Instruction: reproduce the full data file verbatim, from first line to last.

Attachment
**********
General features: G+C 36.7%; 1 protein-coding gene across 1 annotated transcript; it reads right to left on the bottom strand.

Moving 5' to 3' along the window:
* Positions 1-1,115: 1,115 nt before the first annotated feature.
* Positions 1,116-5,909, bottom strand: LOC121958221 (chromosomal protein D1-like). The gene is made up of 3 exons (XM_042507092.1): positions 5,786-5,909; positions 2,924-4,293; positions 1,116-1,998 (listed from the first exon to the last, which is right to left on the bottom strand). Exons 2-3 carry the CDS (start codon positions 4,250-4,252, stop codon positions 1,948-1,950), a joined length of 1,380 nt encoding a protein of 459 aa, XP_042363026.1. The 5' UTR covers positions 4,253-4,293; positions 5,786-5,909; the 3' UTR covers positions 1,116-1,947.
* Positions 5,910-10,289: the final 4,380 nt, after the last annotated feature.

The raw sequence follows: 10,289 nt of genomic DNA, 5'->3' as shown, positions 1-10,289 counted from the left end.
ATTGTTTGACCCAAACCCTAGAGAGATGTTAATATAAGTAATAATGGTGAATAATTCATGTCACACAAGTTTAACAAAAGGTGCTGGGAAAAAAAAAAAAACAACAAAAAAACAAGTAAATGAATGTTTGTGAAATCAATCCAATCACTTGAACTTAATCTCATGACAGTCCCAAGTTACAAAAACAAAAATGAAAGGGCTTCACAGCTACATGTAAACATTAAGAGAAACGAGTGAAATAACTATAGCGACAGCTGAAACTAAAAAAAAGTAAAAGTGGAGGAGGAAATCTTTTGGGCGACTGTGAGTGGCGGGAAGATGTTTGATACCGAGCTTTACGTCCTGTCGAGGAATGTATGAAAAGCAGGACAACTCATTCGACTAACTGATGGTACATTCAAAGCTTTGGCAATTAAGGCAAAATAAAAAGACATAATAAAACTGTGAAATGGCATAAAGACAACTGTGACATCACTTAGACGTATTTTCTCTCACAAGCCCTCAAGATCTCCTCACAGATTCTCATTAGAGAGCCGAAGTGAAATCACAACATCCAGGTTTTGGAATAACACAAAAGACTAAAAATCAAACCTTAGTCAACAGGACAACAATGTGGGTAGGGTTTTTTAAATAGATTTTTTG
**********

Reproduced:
General features: G+C 36.7%; 1 protein-coding gene across 1 annotated transcript; it reads right to left on the bottom strand.

Moving 5' to 3' along the window:
* Positions 1-1,115: 1,115 nt before the first annotated feature.
* Positions 1,116-5,909, bottom strand: LOC121958221 (chromosomal protein D1-like). The gene is made up of 3 exons (XM_042507092.1): positions 5,786-5,909; positions 2,924-4,293; positions 1,116-1,998 (listed from the first exon to the last, which is right to left on the bottom strand). Exons 2-3 carry the CDS (start codon positions 4,250-4,252, stop codon positions 1,948-1,950), a joined length of 1,380 nt encoding a protein of 459 aa, XP_042363026.1. The 5' UTR covers positions 4,253-4,293; positions 5,786-5,909; the 3' UTR covers positions 1,116-1,947.
* Positions 5,910-10,289: the final 4,380 nt, after the last annotated feature.

The raw sequence follows: 10,289 nt of genomic DNA, 5'->3' as shown, positions 1-10,289 counted from the left end.
ATTGTTTGACCCAAACCCTAGAGAGATGTTAATATAAGTAATAATGGTGAATAATTCATGTCACACAAGTTTAACAAAAGGTGCTGGGAAAAAAAAAAAAACAACAAAAAAACAAGTAAATGAATGTTTGTGAAATCAATCCAATCACTTGAACTTAATCTCATGACAGTCCCAAGTTACAAAAACAAAAATGAAAGGGCTTCACAGCTACATGTAAACATTAAGAGAAACGAGTGAAATAACTATAGCGACAGCTGAAACTAAAAAAAAGTAAAAGTGGAGGAGGAAATCTTTTGGGCGACTGTGAGTGGCGGGAAGATGTTTGATACCGAGCTTTACGTCCTGTCGAGGAATGTATGAAAAGCAGGACAACTCATTCGACTAACTGATGGTACATTCAAAGCTTTGGCAATTAAGGCAAAATAAAAAGACATAATAAAACTGTGAAATGGCATAAAGACAACTGTGACATCACTTAGACGTATTTTCTCTCACAAGCCCTCAAGATCTCCTCACAGATTCTCATTAGAGAGCCGAAGTGAAATCACAACATCCAGGTTTTGGAATAACACAAAAGACTAAAAATCAAACCTTAGTCAACAGGACAACAATGTGGGTAGGGTTTTTTAAATAGATTTTTTG